US DoE awards US$30 million to unconventional technologies
January 30, 2018
Six unconventional projects have been awarded government funding, including new shale reservoir studies, cementing technologies and anti-hydrate coatings
The US Department of Energy (DoE) has selected six projects to receive roughly US$30 million in federal funding for cost-shared research and development in unconventional oil and natural gas recovery. The projects, which currently produce less than 50,000 bpd each, have been selected, under the direction of US Congress, to help achieve President Donald Trump’s goal of boosting fossil fuel output, the DoE said on January 3.
The award follows a similar call for ideas issued in July 2017, seeking innovations which could help boost recovery from unconventional oil and gas resources, and help prevent offshore oil and gas leaks.
The ventures were selected under the Office of Fossil Energy’s Advanced Technology Solutions for Unconventional Oil and Gas Development funding programme. The goal in this case is to improve understanding of the behaviour of oil and gas reservoirs, advance the completion of wells and boost drilling technologies at offshore operations, the DoE said.
The selected projects are targeting emerging unconventional plays, including the Tuscaloosa Marine shale in Louisiana and Mississippi and the gas-rich Huron shale in Appalachia.
Funding the six projects “will help us master oil and gas development in these types of rising shales”, and bolster the DoE’s efforts to strengthen US energy dominance, the department said in a statement.
Receiving the largest proportion of the funding – totalling US$8 million – will be a study of reservoirs by Texas A&M University’s Engineering Experiment Station. Applicable to both the initial production and enhanced oil recovery (EOR) phases, the research will enable operators of thousands of existing horizontal wells that have undergone hydraulic fracturing in the Eagle Ford to determine which of them can be re-fracked, the DoE said. The team will also use distributed sensing to investigate fracture geometry, via the study of two new production wells.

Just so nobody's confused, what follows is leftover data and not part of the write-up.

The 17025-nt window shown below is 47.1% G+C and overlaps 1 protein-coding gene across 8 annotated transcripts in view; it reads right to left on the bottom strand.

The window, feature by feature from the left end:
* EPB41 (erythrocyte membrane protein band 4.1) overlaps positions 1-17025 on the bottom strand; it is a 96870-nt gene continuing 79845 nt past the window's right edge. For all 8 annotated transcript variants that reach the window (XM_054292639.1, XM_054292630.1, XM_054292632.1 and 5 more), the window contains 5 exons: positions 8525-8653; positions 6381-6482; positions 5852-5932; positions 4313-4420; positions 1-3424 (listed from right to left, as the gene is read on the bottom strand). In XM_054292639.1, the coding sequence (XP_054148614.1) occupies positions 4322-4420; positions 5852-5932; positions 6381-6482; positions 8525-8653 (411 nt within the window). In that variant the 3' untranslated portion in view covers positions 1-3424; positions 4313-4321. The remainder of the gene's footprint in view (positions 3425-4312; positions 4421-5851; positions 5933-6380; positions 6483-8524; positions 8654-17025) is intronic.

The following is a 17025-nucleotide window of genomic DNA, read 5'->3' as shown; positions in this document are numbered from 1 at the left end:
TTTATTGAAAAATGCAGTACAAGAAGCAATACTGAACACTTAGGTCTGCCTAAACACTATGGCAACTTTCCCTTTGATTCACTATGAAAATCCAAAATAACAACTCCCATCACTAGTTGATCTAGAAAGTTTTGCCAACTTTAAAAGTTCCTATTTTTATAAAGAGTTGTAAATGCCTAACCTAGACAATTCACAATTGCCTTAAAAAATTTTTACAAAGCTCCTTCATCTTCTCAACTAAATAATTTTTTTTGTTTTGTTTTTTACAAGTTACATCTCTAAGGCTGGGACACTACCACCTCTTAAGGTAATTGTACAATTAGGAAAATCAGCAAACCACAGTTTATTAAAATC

Elsewhere, the field lab at Virginia Polytechnic Institute and State University will receive just under US$8 million to investigate the potential for reservoirs at the Nora gas field in southwest Virginia, in the Lower Huron shale. As well as studying Cambrian formations of Central Appalachia, the research will also evaluate which well-completion strategies might be best pursued in the Lower Huron.
Another recipient is the Institute of Gas Technology, in Des Plaines, Illinois, which will take US$7.974 million in DoE funding for experiments to evaluate well completion, design optimisation and environmental impact quantification in the Delaware Basin, specifically targeting the Wolfcamp formation. The test sited will be located on acreage belonging to Anadarko and Royal Dutch Shell.
US$3.6 million will be given to the University of Louisiana at Lafayette to address information gaps on the Tuscaloosa Marine shale. Currently total output averages only 3,000 bpd, despite estimations that the play could contain up to 7 billion barrels of recoverable oil. One reason for its slow progression is the clay-rich and water-sensitive nature of the formations.
C-Crete Technologies of Texas will study new cementing strategies using hexagonal boron nitride-reinforced well cement – a system which could be used to help prevent offshore spills and leakages in extreme high-temperature, high-pressure (HPHT) and corrosive environments. US$1.5 million in funding will be used to develop a proof-of-concept cement composite, and help tune it to offer optimum slurry formulation and rheological properties, and the best hybrid nanostructure, the department explained.
Finally, US$1.49 million was awarded to the Colorado School of Mines, for the development and validation of new pipeline coatings to prevent hydrate deposition in subsea oil pipelines. The goal in this case is to create a coating system that can be applied in-situ in existing flowlines, decreasing the need for hydrate treatments and reducing the need for plugging. “It will be a major, fundamental breakthrough in hydrate science and engineering, and is critical to deepwater field operations,” the DoE said.